There's something to be said about hot rod haulers since they're able to walk the fine line between utilitarian and purpose-built. Many times a young rodder needed a truck for their daily grind so why not give it a few tweaks and still be able to haul with it.
The level of detail continues into the bed with a custom-designed fuel tank accented by a
Jack Romani of Raynham, Massachusetts, first gained a fascination for speed watching circle track racing at the Golden Spur dirt track in Lakeville along with quarter-mile racing at New England Dragway in Epping, New Hampshire. As the years passed Jack owned a slew of early Corvettes as well as a '41 Willys till he eventually met up with Steve Petit, owner of Steve's Hot Rod Shop in his hometown. Jack had noticed a number of fire-breathing cars Petit had built over the years and had longed for a Deuce pickup. As fate would have it Petit had just started work on one. A deal was made between the pair for the build to continue for Jack.
For a solid base Petit crafted a frame from 2x4-inch steel with custom crossmembers. To move big power a Ford 9-inch rear was packed with 3.31:1 gears pushing power through Strange Engineering 31-spline axles. The rear was suspended in place with a Petit-fabbed four-bar, Panhard bar, and Strange Engineering coilover shocks. Up front a 4-inch dropped axle from Speedway Motors meets '40 Ford spindles along with a custom four-bar and Panhard bar, Posies Super Slide spring, and Strange Engineering coilover shocks. To add plenty of whoa to the mix fluid pushes through a dual reservoir Chrysler master to stainless lines with 11-inch Wilwood discs and calipers up front and Ford Mustang discs and calipers out back. For a classic look vintage 15-inch Halibrand wheels were capped with Mickey Thompson rubber all around.
Inside there’s plenty of comfort from yards of taupe leather covering a custom bench seat
The heart of any street shaker is the power between the 'rails so Jack had School Street Auto in nearby Taunton assemble a scorching Chevy big-block. A '70 454ci V-8 was massaged to 489 ci and then filled with a stroked GM steel crank linked to Eagle rods and matching 9.0:1 pistons while a Crane cam keeps the rhythm. A pair of World Products Merlin cylinder heads followed along with a BDS 8-71 blower topped with a pair of Holley 650-cfm carbs. Exhaust dumps through custom headers and exhaust to Flowmaster units. The estimated 850 hp then moves rearward through a TH400 trans to a custom driveshaft.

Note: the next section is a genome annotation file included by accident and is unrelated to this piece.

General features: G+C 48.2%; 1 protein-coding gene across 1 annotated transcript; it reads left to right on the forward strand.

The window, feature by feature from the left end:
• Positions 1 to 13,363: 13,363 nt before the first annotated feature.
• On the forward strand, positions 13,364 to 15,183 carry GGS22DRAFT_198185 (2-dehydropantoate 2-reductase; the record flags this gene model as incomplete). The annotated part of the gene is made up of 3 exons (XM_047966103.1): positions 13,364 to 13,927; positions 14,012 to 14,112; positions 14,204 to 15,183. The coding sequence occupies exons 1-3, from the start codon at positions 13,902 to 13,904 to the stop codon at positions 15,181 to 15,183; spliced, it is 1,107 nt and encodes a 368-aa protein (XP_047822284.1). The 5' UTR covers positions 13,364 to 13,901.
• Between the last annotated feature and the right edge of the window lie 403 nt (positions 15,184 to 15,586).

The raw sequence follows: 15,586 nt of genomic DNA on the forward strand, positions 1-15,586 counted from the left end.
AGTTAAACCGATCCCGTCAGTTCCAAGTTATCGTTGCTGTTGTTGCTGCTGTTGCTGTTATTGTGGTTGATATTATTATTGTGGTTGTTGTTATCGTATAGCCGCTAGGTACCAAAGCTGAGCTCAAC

Petit then addressed the vintage steel by first giving the roof a 3-inch chop followed by recessing the firewall 7 inches, widening the fenders and running boards 2 inches, and adding a custom rear rollpan. The body was then massaged to perfection by Blair Smith of Halifax and treated to a dramatic coating of House of Kolor Brandywine by Paul Cheverie to complete the look. Inside the truck was filled with plenty of pleated taupe leather and complementing carpet while Stewart-Warner gauges monitor the vitals. All we know is this is one wicked hauler cruising the streets of New England.
Which Rocker Arm Is Right For Me?
The three most important factors in deciding on the right rocker arm for your application are valvespring diameter (pressure), rpm range, and valve lift. As these factors increase, you will need a stronger rocker because the stability and durability of your valvetrain depend on perfectly matched components. You will never hurt your setup by using too big (strong) of a rocker. However, if you install a rocker meant to handle 0.550-inch lift and 6,500 rpm in an application with 0.700-inch lift turning 8,500 rpm for example, the rockers will not be able to handle the stress. A broken rocker arm can cause catastrophic engine damage. When in doubt, always go with the more durable option.
Three Steps To Tune
When tuning an EFI-equipped engine it is best to first set the ignition timing to a safe value. Then dial in the air/fuel ratios for best torque. Finally, adjust ignition timing until maximum torque is reached.
How To Order An Inglese EFI System
You can order an EFI induction system from Inglese in four easy steps. First, choose you "base kit" system, determined by what type of engine you have. Next, select what type of injectors you need based on your targeted horsepower, then choose what size stacks you want. Finally, choose your fuel system, also based on target horsepower. That's all there is to it. Injectors, stacks, and fuel system are sold separately from the "base kit."